I read both Tropical Fish by Doreen Baingana and The Book of Chameleons by Jose Eduardo Agualusa more than a month ago, and they were both excellent. They deserve a little bit of book blog attention. Have you read them? What do you think of them? Continue Reading
For the Try Something New Mini-Challenge as part of the Dewey’s Books Challenge, Jackie from Farm Lane Books and I teamed up to read something a little bit out of our comfort zone. We chose to read science fiction, a genre neither of us is completely comfortable with. Our choice was Isaac Asimov’s Foundation. Continue Reading
Pilgrim’s Progress by John Bunyan was one of the first modern novels when it was published in 1679 and 1685 because it uses dialogue as a main tool to drive the story. As an allegory, Pilgrim’s Progress plainly tells the story of each Christian’s lifelong quest from a sinful life to eternal life using the example of a physical quest of a pilgrim named, appropriately, Christian.
I certainly appreciate the impact of Pilgrim’s Progress on the history of literature and I am very glad I read it. It is a pillar in Christian history and a milestone in western literature. Yet, reading Pilgrim’s Progress was challenging. Since it was written in the 1600s, it was a difficult writing style that didn’t “flow” as modern writing does. I would not have been so frustrated with this unfamiliar writing style had not the allegory been so poorly “veiled.” Pilgrim’s Progress was painfully didactic and instructional. In the end, it may have met the needs for the times in which it was written but it doesn’t touch me today.Continue Reading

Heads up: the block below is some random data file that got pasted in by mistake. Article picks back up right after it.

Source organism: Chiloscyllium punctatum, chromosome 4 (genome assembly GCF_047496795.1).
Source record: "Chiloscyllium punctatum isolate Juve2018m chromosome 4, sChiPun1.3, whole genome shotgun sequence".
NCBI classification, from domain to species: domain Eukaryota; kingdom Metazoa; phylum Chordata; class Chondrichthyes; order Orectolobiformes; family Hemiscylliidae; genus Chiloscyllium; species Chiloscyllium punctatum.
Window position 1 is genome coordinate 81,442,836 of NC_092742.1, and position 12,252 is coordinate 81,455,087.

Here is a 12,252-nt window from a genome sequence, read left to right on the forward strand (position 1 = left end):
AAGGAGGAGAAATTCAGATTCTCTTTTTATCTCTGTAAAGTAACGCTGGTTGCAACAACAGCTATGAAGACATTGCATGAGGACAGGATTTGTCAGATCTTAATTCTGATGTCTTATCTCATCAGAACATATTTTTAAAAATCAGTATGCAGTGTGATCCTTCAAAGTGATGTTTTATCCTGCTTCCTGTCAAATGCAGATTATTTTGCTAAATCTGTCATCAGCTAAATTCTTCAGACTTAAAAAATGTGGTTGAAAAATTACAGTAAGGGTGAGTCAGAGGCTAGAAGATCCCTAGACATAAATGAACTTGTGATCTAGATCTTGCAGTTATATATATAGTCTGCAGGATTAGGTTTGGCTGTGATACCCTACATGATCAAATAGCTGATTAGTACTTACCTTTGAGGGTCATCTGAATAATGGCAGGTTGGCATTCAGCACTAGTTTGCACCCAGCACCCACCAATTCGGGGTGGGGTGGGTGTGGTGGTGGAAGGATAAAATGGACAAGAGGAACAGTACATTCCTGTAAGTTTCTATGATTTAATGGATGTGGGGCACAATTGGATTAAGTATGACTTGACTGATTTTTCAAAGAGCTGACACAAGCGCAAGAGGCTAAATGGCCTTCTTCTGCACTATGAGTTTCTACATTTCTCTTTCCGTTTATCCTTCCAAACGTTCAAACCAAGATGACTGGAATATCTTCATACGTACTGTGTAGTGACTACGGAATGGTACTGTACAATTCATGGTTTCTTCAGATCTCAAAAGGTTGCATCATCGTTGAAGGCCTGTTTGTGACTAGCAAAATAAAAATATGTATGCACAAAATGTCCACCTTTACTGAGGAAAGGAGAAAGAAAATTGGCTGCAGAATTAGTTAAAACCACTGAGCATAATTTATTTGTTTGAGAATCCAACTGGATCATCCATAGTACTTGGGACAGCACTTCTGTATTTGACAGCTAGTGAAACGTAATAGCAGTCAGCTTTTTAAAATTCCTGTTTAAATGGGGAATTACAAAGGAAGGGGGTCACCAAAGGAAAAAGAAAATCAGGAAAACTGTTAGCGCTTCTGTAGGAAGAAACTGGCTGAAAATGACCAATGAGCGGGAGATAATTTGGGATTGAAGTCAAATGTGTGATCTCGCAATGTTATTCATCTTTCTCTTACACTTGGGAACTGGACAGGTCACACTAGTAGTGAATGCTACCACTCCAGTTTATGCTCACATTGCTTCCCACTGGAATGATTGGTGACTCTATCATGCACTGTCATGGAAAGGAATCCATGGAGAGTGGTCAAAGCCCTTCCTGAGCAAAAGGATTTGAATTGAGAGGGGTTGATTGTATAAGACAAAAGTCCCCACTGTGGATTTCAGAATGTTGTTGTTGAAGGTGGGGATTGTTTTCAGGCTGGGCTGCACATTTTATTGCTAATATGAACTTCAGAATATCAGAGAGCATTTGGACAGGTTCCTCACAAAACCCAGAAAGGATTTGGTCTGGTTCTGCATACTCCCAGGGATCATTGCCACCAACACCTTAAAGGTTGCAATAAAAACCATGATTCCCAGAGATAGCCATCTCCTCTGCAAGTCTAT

Most people have heard of A Christmas Carol (see my review), but few are familiar with Charles Dickens’ four other Christmas novellas. I read his other four novellas this season. Some of the novellas were more interesting than others. The superiority of A Christmas Carol makes it clear to me why it has lasted as a “classic” through the years, while most of Charles Dickens’ Christmas novellas have not.Continue Reading